February 8, 1999
Psalm 15:1,4 "Lord, who may dwell in your sanctuary? Who may live on your holy hill?...(he) who keeps his oath even when it hurts..."
It seems hard for the modern man and woman to keep his/herpromises these days. Large or small, promises are broken as quickly as they are made. The moment promises become inconveniences they are dropped.
My friend Tim used to come down each year from Washington and we would invariably trek out and hunt down some meat at the local grocery store and throw it on a roaring fire (o.k., barbecue) at home. Did we also raid the local village and drag ourselves home some females of the species?--I can't remember.
One year, we had invited a whole group of friends to come over at noon to join us. Everyone would be there by noon they said. Well, the first friend shows up at 3 P.M. Then the rest just sauntered in through out the afternoon. Now, as well as I recall, no one, prior to coming, was in the middle of a fusion experiment, or rescuing P.O.W.s from a Vietnamese concentration camp. They just all showed up late. No big deal for them or for me.
While this little incident is small, I believe it is more indicative of a larger problem.
I am not going to judge here. I have been as guilty as those rotten jokers. Showing up late, backing out of stuff when I felt lazy, forgetting commitments, etc. I am sure I have come up with some great excuses, but most, I fear, are only that-- great EXCUSES.
How we perform in our in our "small" promises will reflect how we perform in our "big" promises. "Small" promises should be easy to keep. If we "can't" keep a small promise, how can we expect to have instant character when the need is to keep a "big" promises?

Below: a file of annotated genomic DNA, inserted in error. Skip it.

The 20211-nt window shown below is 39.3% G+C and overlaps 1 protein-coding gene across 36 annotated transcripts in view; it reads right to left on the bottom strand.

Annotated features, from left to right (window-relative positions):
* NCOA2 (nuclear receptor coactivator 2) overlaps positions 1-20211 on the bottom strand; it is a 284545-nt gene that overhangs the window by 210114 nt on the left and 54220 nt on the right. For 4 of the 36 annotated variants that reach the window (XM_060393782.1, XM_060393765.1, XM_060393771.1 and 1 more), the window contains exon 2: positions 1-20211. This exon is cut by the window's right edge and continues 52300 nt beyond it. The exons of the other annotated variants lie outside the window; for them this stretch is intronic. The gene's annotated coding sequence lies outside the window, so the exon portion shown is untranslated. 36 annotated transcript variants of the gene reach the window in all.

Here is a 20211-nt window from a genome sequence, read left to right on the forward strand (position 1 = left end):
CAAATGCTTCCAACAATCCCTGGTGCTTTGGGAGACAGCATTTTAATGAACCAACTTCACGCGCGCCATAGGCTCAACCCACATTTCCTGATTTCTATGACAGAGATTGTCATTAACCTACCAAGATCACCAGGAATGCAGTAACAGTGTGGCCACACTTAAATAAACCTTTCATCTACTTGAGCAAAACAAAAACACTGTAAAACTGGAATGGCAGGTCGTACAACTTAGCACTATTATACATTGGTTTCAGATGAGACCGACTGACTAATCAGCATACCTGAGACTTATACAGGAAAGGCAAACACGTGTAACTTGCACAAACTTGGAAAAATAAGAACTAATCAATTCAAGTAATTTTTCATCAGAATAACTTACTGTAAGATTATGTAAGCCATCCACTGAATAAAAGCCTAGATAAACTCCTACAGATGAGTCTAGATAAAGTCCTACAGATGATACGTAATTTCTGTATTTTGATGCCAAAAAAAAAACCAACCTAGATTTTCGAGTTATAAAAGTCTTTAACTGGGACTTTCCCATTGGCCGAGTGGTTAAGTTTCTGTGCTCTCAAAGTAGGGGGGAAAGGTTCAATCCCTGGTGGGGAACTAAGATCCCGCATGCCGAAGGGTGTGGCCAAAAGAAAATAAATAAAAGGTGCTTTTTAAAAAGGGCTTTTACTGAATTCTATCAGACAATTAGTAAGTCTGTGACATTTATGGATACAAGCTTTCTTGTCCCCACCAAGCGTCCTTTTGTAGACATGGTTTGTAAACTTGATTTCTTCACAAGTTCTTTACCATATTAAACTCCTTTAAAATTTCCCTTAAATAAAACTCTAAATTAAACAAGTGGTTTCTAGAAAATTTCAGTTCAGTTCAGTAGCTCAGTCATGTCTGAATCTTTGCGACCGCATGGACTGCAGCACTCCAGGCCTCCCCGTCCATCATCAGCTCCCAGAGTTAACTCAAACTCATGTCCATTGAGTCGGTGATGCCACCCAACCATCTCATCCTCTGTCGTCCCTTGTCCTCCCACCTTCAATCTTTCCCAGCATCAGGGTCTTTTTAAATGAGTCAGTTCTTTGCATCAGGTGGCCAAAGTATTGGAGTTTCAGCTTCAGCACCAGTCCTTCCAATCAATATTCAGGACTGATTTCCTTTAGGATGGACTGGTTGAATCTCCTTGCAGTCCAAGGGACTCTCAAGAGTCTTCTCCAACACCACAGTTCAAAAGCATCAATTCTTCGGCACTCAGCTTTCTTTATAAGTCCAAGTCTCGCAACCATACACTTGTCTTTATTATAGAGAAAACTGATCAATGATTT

There are many of us that do show up for the child's Christmas programme, do keep our vow of "'till death do us part", do pay the bills. However, those actions in and of themselves do not show character. We can easily keep them only from the pressure society, family and our own guilt puts upon us, but where we fell no pressure or guilt, we feel free to break our promises as we please.
That is our society in general. The promises implying "exactly" noon have become "around" noon. We break our word so often even in the little things that we make pseudo-promises . "I will" has become "I might". "Now" became "later" somewhere along the way.
We make promises to make others feel as if we will commit to them, to be there when needed, but often have little strength to keep them.
However, for the same above reasons of implied commitment,I encourage you to make promises. An "I will" is a promise and should be made in many cases. " I will love you." "I will play catch with you."
May my "yes" mean yes and my "no", no. I should not make promises I don't need to make, to just say, "I can't" when I shouldn't promise, or say to myself,"Just Do It!" when I have promised.
A wise person will keep their promises even when it hurts--or is unpleasurable--to so do.